Cool Fall weather continues this week and into next week. By next Thursday we could see a cold trough bring in cold air and precip in the form of snow, even down to lake level. If this holds we could see the first measurable accumulations on the mountains.
The weather has been cool and breezy the last few days. The weather will remain cool with clouds and sun into the beginning of next week, with highs in the 60's at lake level.
For the last couple of weeks we have been watching the long-range model runs showing a possible trough near the end of the month merging with a tropical system moving North in the Eastern Pacific. I have been weary of any forecasts more than a week out. Even within a week now the GFS is flip-flopping a little with the system next week. After consistently showing a trough pushing into CA next Wed-Thu it started splitting the system on the runs last night, even splitting it enough on the 0z run to where we saw no precip at all.
The latest runs this morning are still splitting the system as it comes onshore somewhat, but the European model runs and some of the other models are holding the trough together as is digs into CA with plenty of cold air, and pulling in moisture from tropical storm Olaf. Now that we are in the day window it starts to get a little more interesting as confidence in some sort of a system next week will start to build over the next few days if the models continue to show the same scenario.
Here is a look at the drier scenario on the GFS with only light amounts of precip making it into the Tahoe area. The European model is showing up to an inch of liquid.
So we will keep watching and I will update more often as we get closer. I will also be heading back East next Wednesday and when I leave town it usually helps with snowfall. It would be kind of interesting if the first measurable snow came from a storm that merged with a tropical system named Olaf that also shares its name with a famous snowman...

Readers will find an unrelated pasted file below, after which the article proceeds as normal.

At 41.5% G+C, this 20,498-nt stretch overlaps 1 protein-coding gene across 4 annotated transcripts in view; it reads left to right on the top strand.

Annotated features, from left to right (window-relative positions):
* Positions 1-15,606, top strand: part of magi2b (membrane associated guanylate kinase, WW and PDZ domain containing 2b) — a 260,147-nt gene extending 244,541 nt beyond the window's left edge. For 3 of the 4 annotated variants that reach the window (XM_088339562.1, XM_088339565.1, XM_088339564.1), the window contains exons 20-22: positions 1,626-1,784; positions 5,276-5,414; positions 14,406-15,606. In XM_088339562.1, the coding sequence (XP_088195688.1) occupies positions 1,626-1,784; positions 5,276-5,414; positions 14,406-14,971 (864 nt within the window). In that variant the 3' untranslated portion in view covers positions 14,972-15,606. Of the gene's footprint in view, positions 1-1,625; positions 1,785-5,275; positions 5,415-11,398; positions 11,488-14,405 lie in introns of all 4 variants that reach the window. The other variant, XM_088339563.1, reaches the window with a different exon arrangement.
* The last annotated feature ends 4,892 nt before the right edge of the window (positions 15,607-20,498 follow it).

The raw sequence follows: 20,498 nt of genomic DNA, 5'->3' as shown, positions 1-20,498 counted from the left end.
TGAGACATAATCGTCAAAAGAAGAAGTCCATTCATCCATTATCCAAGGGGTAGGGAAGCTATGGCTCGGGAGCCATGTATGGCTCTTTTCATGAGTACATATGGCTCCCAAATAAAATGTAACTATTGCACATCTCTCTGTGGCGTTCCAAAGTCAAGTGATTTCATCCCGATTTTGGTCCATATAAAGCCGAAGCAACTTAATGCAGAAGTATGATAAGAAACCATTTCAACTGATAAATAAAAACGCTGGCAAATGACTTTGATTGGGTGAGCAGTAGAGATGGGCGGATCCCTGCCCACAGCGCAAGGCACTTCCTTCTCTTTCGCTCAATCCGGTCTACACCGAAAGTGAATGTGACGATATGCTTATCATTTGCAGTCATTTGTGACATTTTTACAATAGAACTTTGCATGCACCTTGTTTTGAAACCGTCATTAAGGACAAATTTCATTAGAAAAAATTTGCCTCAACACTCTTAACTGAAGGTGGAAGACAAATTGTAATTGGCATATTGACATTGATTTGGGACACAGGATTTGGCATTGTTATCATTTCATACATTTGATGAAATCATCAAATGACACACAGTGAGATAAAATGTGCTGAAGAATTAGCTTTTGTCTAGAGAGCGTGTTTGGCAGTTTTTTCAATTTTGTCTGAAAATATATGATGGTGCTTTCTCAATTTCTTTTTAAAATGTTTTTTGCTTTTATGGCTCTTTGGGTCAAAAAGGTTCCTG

We have released the Opensnow Winter forecast. (not to be confused with the BA Winter forecast) I would ask that you read the entire post to understand how the forecast was made.
These forecasts would not be possible without the hard work of Dr. Amato Evan from Scripps Institution of Oceanography. OpenSnow partnered with Dr. Evan on this project and he worked lots of nights and weekends to produce this first-of-its-kind forecast.
These forecast were made by gathering snowfall data from weather stations that are located at or near ski areas, finding a relationship between this historical snowfall data and global ocean temperatures, assessing the current temperature of the world’s oceans and the forecast for how these ocean temperatures will change during the upcoming winter season, and then combining our estimate of future ocean temperatures with our knowledge of the ocean’s impact on snowfall patterns.
Using the forecasted conditions for this Winter against the historical snowfall for each resort, we were able to come up with a forecast for each resort based on historical snowfall. You can see the forecast for each individual resort on the resort pages, so check out your favorite mountain!
What is my take on the forecast? I am still cautiously optimistic. I think we are in uncharted territory with the amount of warm water in the Eastern Pacific as compared to the last 2 super strong El Ninos. The opensnow Winter forecast does take into account all regions of the ocean so I think the forecast is reasonable. Taking Squaw Valley's forecast for example it is 98% - 134% of average snowfall. Just looking at the last 2 super strong El Nino seasons of 82/83 & 97/98 I would say the higher end of the forecast seems reasonable, but with the uncertainty with the opposite ocean temps this season in the Eastern Pacific I feel more comfortable with the lower end and saying we have a decent chance of an average snowfall season. The reasons for this thinking I have discussed in several of the previous posts over the last couple of months.
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